Accordingly the primary object of the present invention is to provide an ergonomic computer mouse which is shaped to allow a hand holding it to remain in a natural, untwisted, and relaxed position. Another object of the invention is to provide an ergonomic computer mouse which minimizes or eliminates fatigue, discomfort, and pain even after prolonged and continuous use. Further objects and advantages of the invention will become apparent from a consideration of the drawings and ensuing description. These and other objects are achieved with an ergonomic computer mouse having an upright finger-supporting surface for supporting a hand in a natural, untwisted, and upright position to minimize or eliminate fatigue and discomfort even after prolonged use. It also includes a thumb-supporting surface for supporting the thumb, one or more buttons arranged on the upright finger-supporting surface, and a motion sensor on a bottom side.
FIG. 1 is a right side view of an ergonomic computer mouse in accordance with a first embodiment of the invention.
FIG. 2 is a left side view of the ergonomic computer mouse of FIG. 1.
FIG. 3 is a front view of the ergonomic computer mouse of FIG. 1.
FIG. 4 is a rear view of the ergonomic computer mouse of FIG. 1.
FIG. 5 is a top view of the ergonomic computer mouse of FIG. 1.
FIG. 6 is a bottom view of the ergonomic computer mouse of FIG. 1.
FIG. 7 is a left side view of the ergonomic computer mouse of FIG. 1 held by a right hand.
FIG. 8 is a front view of the ergonomic computer mouse of FIG. 1 held by a right hand.
FIG. 9 is a front view of an ergonomic computer mouse in accordance with a second embodiment of the invention.
FIG. 10 is a top view of the ergonomic computer mouse of FIG. 9.
In accordance with a first embodiment of the invention shown in the right side view in FIG. 1, a computer mouse includes an ergonomically shaped, upright housing 10 having a generally upright, finger-supporting surface 11 on its right side serving as the primary supporting surface of the mouse. Finger-supporting surface 11 includes three buttons 12 arranged in a generally vertical column on its front portion; although more or fewer buttons can be provided. The lowest button is spaced apart from the bottom edge of housing 10 by a shallow undercut portion 13 that extends from the front F of housing 10 to about its midpoint. Housing 10 is generally rounded, except for a flat bottom side 14 for stably resting on mad sliding over a flat, stationary surface, such as a desk or mouse pad (not shown).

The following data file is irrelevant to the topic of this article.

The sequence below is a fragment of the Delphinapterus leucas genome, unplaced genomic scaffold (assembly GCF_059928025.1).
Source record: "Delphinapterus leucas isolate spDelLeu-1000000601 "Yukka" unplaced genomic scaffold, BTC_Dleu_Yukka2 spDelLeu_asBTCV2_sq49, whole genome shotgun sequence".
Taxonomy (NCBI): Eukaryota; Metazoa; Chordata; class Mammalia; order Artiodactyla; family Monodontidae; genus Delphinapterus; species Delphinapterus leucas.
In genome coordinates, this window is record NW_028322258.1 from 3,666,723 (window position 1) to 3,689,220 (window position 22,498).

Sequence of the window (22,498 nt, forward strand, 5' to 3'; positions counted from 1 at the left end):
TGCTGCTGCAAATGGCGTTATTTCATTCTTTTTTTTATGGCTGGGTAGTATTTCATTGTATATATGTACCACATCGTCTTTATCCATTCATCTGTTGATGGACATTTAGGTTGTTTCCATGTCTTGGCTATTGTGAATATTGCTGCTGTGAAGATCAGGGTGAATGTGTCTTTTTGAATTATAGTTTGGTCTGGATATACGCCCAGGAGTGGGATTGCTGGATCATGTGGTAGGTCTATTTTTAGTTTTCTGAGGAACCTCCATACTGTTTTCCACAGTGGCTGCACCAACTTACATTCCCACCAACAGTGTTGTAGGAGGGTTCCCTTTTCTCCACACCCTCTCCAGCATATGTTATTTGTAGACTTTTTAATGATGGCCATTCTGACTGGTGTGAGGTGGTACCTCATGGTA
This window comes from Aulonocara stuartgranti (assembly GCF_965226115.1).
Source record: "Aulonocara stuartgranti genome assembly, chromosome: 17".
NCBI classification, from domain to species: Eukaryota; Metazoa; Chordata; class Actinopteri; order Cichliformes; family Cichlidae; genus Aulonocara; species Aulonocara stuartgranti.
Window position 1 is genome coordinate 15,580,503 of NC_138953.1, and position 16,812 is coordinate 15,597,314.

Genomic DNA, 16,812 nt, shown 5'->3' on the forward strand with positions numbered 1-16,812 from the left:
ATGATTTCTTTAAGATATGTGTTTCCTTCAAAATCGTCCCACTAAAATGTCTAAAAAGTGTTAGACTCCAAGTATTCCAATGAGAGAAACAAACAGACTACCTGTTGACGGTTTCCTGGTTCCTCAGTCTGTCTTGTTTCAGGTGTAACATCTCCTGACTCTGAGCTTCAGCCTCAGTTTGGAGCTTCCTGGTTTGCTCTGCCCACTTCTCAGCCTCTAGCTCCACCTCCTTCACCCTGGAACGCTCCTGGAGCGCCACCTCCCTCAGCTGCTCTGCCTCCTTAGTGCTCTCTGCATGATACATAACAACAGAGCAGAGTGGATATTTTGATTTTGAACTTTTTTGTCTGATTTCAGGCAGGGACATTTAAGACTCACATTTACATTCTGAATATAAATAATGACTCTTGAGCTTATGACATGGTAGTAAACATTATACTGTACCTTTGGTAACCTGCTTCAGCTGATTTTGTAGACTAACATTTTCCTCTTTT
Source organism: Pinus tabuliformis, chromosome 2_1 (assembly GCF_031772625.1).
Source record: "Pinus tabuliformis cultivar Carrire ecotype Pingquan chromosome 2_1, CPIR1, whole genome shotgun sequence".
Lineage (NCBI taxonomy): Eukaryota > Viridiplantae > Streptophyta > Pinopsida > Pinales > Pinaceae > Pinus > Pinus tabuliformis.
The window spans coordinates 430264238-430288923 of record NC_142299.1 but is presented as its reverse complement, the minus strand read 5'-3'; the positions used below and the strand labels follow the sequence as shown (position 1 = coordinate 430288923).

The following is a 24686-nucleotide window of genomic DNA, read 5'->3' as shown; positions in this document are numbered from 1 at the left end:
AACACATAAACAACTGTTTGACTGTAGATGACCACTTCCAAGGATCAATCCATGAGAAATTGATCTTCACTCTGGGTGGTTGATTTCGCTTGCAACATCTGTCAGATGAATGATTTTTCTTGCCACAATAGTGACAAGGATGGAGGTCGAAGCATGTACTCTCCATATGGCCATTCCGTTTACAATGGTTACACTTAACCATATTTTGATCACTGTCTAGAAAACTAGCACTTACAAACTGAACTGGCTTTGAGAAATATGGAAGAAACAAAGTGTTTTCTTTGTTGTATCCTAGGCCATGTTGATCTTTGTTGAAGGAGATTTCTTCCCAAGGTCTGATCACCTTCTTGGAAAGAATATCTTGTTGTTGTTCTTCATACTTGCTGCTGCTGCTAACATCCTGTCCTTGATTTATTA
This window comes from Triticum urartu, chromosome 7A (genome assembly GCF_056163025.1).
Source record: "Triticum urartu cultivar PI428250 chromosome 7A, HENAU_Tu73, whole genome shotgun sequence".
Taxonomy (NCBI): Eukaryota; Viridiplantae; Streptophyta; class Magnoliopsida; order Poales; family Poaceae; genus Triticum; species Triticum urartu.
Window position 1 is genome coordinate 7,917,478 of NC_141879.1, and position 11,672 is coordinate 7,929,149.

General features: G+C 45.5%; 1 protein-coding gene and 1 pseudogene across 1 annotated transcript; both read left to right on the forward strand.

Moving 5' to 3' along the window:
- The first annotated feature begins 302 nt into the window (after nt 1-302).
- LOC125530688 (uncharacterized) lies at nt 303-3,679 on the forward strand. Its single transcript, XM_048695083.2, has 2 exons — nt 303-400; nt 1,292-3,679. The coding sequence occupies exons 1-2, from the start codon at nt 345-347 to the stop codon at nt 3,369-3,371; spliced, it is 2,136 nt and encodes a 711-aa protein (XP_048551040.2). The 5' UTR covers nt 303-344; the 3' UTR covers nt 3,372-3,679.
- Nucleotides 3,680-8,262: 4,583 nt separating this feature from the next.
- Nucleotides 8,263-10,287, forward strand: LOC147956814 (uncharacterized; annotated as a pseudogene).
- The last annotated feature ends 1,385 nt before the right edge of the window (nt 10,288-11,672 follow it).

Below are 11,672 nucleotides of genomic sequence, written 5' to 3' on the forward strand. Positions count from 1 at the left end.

As shown in the left side view of the ergonomic computer mouse in FIG. 2, housing 10 includes a concave, thumb-supporting surface 15 located on the upper half of its left side.
Unlike prior art mice, which have a generally horizontal primary supporting surface, the ergonomic computer mouse has a generally upright, primary finger-supporting surface 11, as shown in the front and rear views in FIGS. 3 and 4, respectively. Finger-supporting surface 11 can be slightly more or less vertical than the example shown. FIG. 5 shows a top view of the ergonomic computer mouse.
As shown in the bottom view of the ergonomic computer mouse in FIG. 6, flat bottom side 14 includes feet 16 and 17 made of a conventional low-friction material, such as Teflon™, and a motion sensor 18 for sensing the movement of the mouse over the stationary surface or desk. In the example shown, motion sensor 18 is a conventional ball-type device well known in the art, although other types of suitable motion sensors can also be used.
Unlike prior art mice, which are held with a horizontal hand generally parallel to a desk, the ergonomic computer mouse is held with the hand generally upright, as shown in the left side and front views in FIGS. 7 and 8, respectively. Finger-supporting surface 11 is long and tall enough (FIG. 1) to support the four fingers (those other than the thumb) of a right hand in extended, but slightly bent, positions and in a generally upright stack. Concave thumb-supporting surface 15 on the right side supports the thumb. In one embodiment, the mouse is 67 mm high, 95 mm long, and 62 mm wide.